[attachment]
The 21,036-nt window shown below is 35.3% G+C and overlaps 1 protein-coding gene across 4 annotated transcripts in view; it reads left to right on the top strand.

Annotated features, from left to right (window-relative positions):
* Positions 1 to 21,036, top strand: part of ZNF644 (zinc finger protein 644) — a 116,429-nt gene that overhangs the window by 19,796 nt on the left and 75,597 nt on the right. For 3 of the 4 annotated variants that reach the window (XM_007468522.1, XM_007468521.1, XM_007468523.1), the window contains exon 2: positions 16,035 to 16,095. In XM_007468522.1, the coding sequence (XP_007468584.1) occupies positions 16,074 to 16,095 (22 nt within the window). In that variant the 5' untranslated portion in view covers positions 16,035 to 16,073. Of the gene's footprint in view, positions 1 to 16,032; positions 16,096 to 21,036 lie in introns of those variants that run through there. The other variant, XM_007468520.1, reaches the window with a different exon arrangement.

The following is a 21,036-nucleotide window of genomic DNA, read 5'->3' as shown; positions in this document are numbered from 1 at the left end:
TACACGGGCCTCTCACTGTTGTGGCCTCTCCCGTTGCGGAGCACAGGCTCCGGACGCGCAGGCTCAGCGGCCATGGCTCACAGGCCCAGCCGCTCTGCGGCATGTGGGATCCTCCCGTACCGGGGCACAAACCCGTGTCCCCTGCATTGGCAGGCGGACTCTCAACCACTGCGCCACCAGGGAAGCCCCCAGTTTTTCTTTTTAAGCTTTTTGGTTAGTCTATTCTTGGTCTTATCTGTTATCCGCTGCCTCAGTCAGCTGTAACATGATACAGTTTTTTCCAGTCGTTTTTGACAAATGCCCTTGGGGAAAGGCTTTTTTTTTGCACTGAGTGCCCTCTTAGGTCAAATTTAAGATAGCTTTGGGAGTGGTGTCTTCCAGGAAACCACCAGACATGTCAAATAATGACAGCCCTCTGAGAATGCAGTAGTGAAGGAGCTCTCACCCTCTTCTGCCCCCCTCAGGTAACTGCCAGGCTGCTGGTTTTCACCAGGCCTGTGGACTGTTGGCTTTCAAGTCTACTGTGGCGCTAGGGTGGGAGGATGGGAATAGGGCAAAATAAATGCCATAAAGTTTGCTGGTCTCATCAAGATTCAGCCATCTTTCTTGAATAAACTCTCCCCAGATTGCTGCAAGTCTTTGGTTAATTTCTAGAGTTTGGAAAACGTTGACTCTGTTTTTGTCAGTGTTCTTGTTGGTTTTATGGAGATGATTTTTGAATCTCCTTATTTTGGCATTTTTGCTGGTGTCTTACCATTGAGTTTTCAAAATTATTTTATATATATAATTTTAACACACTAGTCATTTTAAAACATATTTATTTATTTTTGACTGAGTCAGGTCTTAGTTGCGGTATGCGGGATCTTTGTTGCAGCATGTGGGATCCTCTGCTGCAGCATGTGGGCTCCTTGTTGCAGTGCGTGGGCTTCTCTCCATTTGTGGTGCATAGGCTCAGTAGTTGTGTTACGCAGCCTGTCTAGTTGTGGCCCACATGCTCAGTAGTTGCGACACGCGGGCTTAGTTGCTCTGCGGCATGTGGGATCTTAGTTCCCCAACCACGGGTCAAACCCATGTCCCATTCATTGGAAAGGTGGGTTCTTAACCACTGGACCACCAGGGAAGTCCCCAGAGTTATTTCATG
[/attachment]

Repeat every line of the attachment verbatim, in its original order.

The 21,036-nt window shown below is 35.3% G+C and overlaps 1 protein-coding gene across 4 annotated transcripts in view; it reads left to right on the top strand.

Annotated features, from left to right (window-relative positions):
* Positions 1 to 21,036, top strand: part of ZNF644 (zinc finger protein 644) — a 116,429-nt gene that overhangs the window by 19,796 nt on the left and 75,597 nt on the right. For 3 of the 4 annotated variants that reach the window (XM_007468522.1, XM_007468521.1, XM_007468523.1), the window contains exon 2: positions 16,035 to 16,095. In XM_007468522.1, the coding sequence (XP_007468584.1) occupies positions 16,074 to 16,095 (22 nt within the window). In that variant the 5' untranslated portion in view covers positions 16,035 to 16,073. Of the gene's footprint in view, positions 1 to 16,032; positions 16,096 to 21,036 lie in introns of those variants that run through there. The other variant, XM_007468520.1, reaches the window with a different exon arrangement.

The following is a 21,036-nucleotide window of genomic DNA, read 5'->3' as shown; positions in this document are numbered from 1 at the left end:
TACACGGGCCTCTCACTGTTGTGGCCTCTCCCGTTGCGGAGCACAGGCTCCGGACGCGCAGGCTCAGCGGCCATGGCTCACAGGCCCAGCCGCTCTGCGGCATGTGGGATCCTCCCGTACCGGGGCACAAACCCGTGTCCCCTGCATTGGCAGGCGGACTCTCAACCACTGCGCCACCAGGGAAGCCCCCAGTTTTTCTTTTTAAGCTTTTTGGTTAGTCTATTCTTGGTCTTATCTGTTATCCGCTGCCTCAGTCAGCTGTAACATGATACAGTTTTTTCCAGTCGTTTTTGACAAATGCCCTTGGGGAAAGGCTTTTTTTTTGCACTGAGTGCCCTCTTAGGTCAAATTTAAGATAGCTTTGGGAGTGGTGTCTTCCAGGAAACCACCAGACATGTCAAATAATGACAGCCCTCTGAGAATGCAGTAGTGAAGGAGCTCTCACCCTCTTCTGCCCCCCTCAGGTAACTGCCAGGCTGCTGGTTTTCACCAGGCCTGTGGACTGTTGGCTTTCAAGTCTACTGTGGCGCTAGGGTGGGAGGATGGGAATAGGGCAAAATAAATGCCATAAAGTTTGCTGGTCTCATCAAGATTCAGCCATCTTTCTTGAATAAACTCTCCCCAGATTGCTGCAAGTCTTTGGTTAATTTCTAGAGTTTGGAAAACGTTGACTCTGTTTTTGTCAGTGTTCTTGTTGGTTTTATGGAGATGATTTTTGAATCTCCTTATTTTGGCATTTTTGCTGGTGTCTTACCATTGAGTTTTCAAAATTATTTTATATATATAATTTTAACACACTAGTCATTTTAAAACATATTTATTTATTTTTGACTGAGTCAGGTCTTAGTTGCGGTATGCGGGATCTTTGTTGCAGCATGTGGGATCCTCTGCTGCAGCATGTGGGCTCCTTGTTGCAGTGCGTGGGCTTCTCTCCATTTGTGGTGCATAGGCTCAGTAGTTGTGTTACGCAGCCTGTCTAGTTGTGGCCCACATGCTCAGTAGTTGCGACACGCGGGCTTAGTTGCTCTGCGGCATGTGGGATCTTAGTTCCCCAACCACGGGTCAAACCCATGTCCCATTCATTGGAAAGGTGGGTTCTTAACCACTGGACCACCAGGGAAGTCCCCAGAGTTATTTCATG